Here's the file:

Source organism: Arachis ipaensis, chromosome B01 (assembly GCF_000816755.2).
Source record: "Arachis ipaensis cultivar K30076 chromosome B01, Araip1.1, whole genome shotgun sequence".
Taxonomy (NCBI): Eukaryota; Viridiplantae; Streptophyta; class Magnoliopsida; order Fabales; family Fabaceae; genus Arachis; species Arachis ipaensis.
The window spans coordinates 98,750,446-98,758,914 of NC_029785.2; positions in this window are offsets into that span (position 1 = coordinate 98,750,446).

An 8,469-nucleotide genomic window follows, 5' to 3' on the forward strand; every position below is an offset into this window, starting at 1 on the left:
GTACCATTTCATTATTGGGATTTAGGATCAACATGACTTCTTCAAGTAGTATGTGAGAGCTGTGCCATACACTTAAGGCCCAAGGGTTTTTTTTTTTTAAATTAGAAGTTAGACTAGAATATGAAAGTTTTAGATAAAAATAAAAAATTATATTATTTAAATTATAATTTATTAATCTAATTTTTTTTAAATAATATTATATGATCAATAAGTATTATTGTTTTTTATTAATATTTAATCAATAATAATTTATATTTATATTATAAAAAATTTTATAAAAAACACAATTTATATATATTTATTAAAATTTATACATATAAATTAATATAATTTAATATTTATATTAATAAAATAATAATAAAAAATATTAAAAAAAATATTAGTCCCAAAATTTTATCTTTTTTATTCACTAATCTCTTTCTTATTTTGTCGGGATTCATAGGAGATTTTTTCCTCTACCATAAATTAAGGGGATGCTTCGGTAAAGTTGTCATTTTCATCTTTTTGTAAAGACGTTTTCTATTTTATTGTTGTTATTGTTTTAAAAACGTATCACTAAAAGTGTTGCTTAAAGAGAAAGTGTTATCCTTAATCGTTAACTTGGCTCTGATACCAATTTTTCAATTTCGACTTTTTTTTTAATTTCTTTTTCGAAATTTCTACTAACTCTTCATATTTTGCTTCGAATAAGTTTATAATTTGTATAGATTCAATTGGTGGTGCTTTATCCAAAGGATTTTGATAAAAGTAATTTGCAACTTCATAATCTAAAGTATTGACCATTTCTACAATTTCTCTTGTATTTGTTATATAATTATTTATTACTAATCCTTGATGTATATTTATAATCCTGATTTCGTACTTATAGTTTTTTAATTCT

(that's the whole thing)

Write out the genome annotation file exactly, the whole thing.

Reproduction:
Source organism: Arachis ipaensis, chromosome B01 (assembly GCF_000816755.2).
Source record: "Arachis ipaensis cultivar K30076 chromosome B01, Araip1.1, whole genome shotgun sequence".
Taxonomy (NCBI): Eukaryota; Viridiplantae; Streptophyta; class Magnoliopsida; order Fabales; family Fabaceae; genus Arachis; species Arachis ipaensis.
The window spans coordinates 98,750,446-98,758,914 of NC_029785.2; positions in this window are offsets into that span (position 1 = coordinate 98,750,446).

An 8,469-nucleotide genomic window follows, 5' to 3' on the forward strand; every position below is an offset into this window, starting at 1 on the left:
GTACCATTTCATTATTGGGATTTAGGATCAACATGACTTCTTCAAGTAGTATGTGAGAGCTGTGCCATACACTTAAGGCCCAAGGGTTTTTTTTTTTTAAATTAGAAGTTAGACTAGAATATGAAAGTTTTAGATAAAAATAAAAAATTATATTATTTAAATTATAATTTATTAATCTAATTTTTTTTAAATAATATTATATGATCAATAAGTATTATTGTTTTTTATTAATATTTAATCAATAATAATTTATATTTATATTATAAAAAATTTTATAAAAAACACAATTTATATATATTTATTAAAATTTATACATATAAATTAATATAATTTAATATTTATATTAATAAAATAATAATAAAAAATATTAAAAAAAATATTAGTCCCAAAATTTTATCTTTTTTATTCACTAATCTCTTTCTTATTTTGTCGGGATTCATAGGAGATTTTTTCCTCTACCATAAATTAAGGGGATGCTTCGGTAAAGTTGTCATTTTCATCTTTTTGTAAAGACGTTTTCTATTTTATTGTTGTTATTGTTTTAAAAACGTATCACTAAAAGTGTTGCTTAAAGAGAAAGTGTTATCCTTAATCGTTAACTTGGCTCTGATACCAATTTTTCAATTTCGACTTTTTTTTTAATTTCTTTTTCGAAATTTCTACTAACTCTTCATATTTTGCTTCGAATAAGTTTATAATTTGTATAGATTCAATTGGTGGTGCTTTATCCAAAGGATTTTGATAAAAGTAATTTGCAACTTCATAATCTAAAGTATTGACCATTTCTACAATTTCTCTTGTATTTGTTATATAATTATTTATTACTAATCCTTGATGTATATTTATAATCCTGATTTCGTACTTATAGTTTTTTAATTCT